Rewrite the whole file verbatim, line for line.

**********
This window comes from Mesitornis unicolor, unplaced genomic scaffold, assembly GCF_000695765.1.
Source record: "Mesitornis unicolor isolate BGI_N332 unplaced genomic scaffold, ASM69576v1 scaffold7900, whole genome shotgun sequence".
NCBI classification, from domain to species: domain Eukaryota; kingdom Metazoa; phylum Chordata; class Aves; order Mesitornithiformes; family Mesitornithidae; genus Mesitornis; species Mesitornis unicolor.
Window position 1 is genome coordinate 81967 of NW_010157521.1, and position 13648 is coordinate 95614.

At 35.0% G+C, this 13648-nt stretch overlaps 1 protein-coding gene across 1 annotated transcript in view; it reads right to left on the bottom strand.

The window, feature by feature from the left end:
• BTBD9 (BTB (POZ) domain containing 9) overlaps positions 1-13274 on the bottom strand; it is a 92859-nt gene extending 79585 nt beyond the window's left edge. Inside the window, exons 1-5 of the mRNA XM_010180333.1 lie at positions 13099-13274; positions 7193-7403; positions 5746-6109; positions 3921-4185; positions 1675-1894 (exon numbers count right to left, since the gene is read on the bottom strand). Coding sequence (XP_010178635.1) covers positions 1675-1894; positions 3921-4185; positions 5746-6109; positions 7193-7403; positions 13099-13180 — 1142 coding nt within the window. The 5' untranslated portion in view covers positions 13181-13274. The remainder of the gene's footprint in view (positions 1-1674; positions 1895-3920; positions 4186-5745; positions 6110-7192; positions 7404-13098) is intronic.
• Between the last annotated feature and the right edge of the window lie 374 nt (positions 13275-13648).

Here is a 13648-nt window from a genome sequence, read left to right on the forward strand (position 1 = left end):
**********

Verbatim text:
This window comes from Mesitornis unicolor, unplaced genomic scaffold, assembly GCF_000695765.1.
Source record: "Mesitornis unicolor isolate BGI_N332 unplaced genomic scaffold, ASM69576v1 scaffold7900, whole genome shotgun sequence".
NCBI classification, from domain to species: domain Eukaryota; kingdom Metazoa; phylum Chordata; class Aves; order Mesitornithiformes; family Mesitornithidae; genus Mesitornis; species Mesitornis unicolor.
Window position 1 is genome coordinate 81967 of NW_010157521.1, and position 13648 is coordinate 95614.

At 35.0% G+C, this 13648-nt stretch overlaps 1 protein-coding gene across 1 annotated transcript in view; it reads right to left on the bottom strand.

The window, feature by feature from the left end:
• BTBD9 (BTB (POZ) domain containing 9) overlaps positions 1-13274 on the bottom strand; it is a 92859-nt gene extending 79585 nt beyond the window's left edge. Inside the window, exons 1-5 of the mRNA XM_010180333.1 lie at positions 13099-13274; positions 7193-7403; positions 5746-6109; positions 3921-4185; positions 1675-1894 (exon numbers count right to left, since the gene is read on the bottom strand). Coding sequence (XP_010178635.1) covers positions 1675-1894; positions 3921-4185; positions 5746-6109; positions 7193-7403; positions 13099-13180 — 1142 coding nt within the window. The 5' untranslated portion in view covers positions 13181-13274. The remainder of the gene's footprint in view (positions 1-1674; positions 1895-3920; positions 4186-5745; positions 6110-7192; positions 7404-13098) is intronic.
• Between the last annotated feature and the right edge of the window lie 374 nt (positions 13275-13648).

Here is a 13648-nt window from a genome sequence, read left to right on the forward strand (position 1 = left end):